This is the classical game theory problem of the prisoners dilemma. It goes like this:

Two suspects are arrested by the police. The police have insufficient evidence for a conviction, and, having separated both prisoners, visit each of them to offer the same deal. If one testifies (defects) for the prosecution against the other and the other remains silent, the betrayer goes free and the silent accomplice receives the full 10-year sentence. If both remain silent, both prisoners are sentenced to only six months in jail for a minor charge. If each betrays the other, each receives a five-year sentence. Each prisoner must choose to betray the other or to remain silent. Each one is assured that the other would not know about the betrayal before the end of the investigation. How should the prisoners act?

These are the possible outcomes of the game:
Prisoner B Stays SilentPrisoner B Betrays
Prisoner A Stays SilentEach serves 6 monthsPrisoner A: 10 years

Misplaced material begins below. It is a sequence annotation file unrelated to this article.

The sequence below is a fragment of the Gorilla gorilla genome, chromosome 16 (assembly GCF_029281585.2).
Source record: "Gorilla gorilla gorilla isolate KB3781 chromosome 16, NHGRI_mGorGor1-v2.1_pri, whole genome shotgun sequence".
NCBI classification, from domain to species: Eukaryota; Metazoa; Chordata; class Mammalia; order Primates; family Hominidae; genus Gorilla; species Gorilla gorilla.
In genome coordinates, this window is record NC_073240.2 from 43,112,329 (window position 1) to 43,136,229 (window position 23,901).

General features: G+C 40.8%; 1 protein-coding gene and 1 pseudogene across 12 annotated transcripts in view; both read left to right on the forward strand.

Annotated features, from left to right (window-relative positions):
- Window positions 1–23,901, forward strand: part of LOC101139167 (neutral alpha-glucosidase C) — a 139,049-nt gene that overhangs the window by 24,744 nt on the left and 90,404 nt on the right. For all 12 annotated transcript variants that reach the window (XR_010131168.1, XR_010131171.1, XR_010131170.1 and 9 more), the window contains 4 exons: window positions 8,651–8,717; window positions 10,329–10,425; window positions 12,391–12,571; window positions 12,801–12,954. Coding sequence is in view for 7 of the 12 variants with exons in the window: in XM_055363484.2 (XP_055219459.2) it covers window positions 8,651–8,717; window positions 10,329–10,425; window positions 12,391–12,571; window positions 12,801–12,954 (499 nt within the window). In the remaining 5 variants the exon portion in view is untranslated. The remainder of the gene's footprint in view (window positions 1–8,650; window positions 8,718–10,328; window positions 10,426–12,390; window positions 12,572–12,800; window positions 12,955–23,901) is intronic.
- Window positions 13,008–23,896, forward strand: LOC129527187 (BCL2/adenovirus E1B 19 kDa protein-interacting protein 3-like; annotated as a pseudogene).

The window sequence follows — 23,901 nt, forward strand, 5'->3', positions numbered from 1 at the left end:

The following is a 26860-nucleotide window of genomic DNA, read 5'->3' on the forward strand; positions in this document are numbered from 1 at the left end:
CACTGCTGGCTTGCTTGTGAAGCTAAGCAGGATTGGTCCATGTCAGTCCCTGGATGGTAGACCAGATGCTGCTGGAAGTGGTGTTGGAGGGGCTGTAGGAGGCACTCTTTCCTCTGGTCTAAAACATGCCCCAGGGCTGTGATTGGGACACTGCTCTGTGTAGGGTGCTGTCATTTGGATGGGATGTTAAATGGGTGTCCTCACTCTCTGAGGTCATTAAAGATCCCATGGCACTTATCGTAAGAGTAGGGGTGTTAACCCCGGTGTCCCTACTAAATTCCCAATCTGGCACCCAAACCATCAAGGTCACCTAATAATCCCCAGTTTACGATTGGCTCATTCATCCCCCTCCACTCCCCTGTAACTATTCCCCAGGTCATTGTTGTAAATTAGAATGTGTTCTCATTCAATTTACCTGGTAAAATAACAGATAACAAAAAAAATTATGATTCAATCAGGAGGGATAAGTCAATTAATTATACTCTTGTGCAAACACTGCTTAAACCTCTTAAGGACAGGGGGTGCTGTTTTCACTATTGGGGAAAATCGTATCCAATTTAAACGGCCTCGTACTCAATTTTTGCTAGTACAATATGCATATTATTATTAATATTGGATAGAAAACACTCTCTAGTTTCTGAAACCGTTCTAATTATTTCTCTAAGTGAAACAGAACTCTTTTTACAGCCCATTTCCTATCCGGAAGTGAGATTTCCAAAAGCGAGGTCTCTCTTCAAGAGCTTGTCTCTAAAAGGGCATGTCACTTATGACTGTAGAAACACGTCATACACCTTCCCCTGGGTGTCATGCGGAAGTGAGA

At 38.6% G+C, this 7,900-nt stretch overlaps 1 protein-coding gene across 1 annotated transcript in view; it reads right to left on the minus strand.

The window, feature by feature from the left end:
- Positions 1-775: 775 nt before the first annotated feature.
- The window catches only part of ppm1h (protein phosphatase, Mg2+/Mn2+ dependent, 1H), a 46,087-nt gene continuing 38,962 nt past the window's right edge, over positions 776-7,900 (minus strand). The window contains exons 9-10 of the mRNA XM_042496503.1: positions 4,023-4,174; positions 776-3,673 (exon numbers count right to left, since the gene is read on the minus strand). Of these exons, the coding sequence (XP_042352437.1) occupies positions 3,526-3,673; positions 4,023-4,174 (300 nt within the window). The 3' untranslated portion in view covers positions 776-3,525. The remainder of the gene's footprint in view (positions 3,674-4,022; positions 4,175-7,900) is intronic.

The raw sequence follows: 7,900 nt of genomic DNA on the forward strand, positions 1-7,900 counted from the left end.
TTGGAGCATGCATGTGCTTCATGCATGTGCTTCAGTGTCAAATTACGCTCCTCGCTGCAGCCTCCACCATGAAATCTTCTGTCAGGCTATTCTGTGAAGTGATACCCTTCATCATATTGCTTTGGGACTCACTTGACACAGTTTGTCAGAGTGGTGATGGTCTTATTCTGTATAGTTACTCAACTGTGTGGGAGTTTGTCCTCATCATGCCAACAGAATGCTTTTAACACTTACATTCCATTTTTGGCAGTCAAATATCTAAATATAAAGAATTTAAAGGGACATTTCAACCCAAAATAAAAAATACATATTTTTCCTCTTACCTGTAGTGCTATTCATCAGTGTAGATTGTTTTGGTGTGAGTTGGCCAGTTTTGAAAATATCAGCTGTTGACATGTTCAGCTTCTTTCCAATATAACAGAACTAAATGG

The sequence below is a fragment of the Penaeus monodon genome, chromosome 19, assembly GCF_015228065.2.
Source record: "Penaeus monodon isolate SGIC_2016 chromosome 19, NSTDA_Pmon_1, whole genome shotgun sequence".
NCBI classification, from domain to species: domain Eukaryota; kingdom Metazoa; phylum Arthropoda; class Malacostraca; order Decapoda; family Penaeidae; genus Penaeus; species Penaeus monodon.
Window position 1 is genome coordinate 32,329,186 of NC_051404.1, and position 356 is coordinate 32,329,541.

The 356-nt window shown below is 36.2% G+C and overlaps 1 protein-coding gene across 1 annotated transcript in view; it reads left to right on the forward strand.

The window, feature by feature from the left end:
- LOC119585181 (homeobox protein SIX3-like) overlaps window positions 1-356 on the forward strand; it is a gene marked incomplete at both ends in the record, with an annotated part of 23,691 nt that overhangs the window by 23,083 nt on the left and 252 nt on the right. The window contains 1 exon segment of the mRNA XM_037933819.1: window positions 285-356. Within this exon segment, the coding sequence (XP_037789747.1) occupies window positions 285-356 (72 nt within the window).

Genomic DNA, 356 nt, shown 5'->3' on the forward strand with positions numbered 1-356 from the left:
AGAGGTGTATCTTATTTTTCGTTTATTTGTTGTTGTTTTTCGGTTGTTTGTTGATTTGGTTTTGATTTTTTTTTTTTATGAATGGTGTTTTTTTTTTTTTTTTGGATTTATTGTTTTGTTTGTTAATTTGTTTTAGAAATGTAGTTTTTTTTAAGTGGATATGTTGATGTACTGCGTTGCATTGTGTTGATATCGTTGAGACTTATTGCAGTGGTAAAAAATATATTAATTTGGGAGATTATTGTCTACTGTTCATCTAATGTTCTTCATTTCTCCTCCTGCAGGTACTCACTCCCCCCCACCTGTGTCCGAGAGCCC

Prisoner B: goes free
Prisoner A BetraysPrisoner A: goes free
Prisoner B: 10 years
Each serves 5 years

So the dilemma is whether you can trust your partner. If yes, you can choose to stay silent and get 6 months. You can also betray him, and go free. But if your best choice is to betray him, why should he trust you? If you betray him, and he betrays you you both get 5 years.

A dilemma indeed.

This is the problem online news is faced with. Here's an example of an online world with two news sites. The combined ad revenue is $2 million, and if there is no free alternative ten million users are willing to pay $10, a total of $20 million in subscription charges.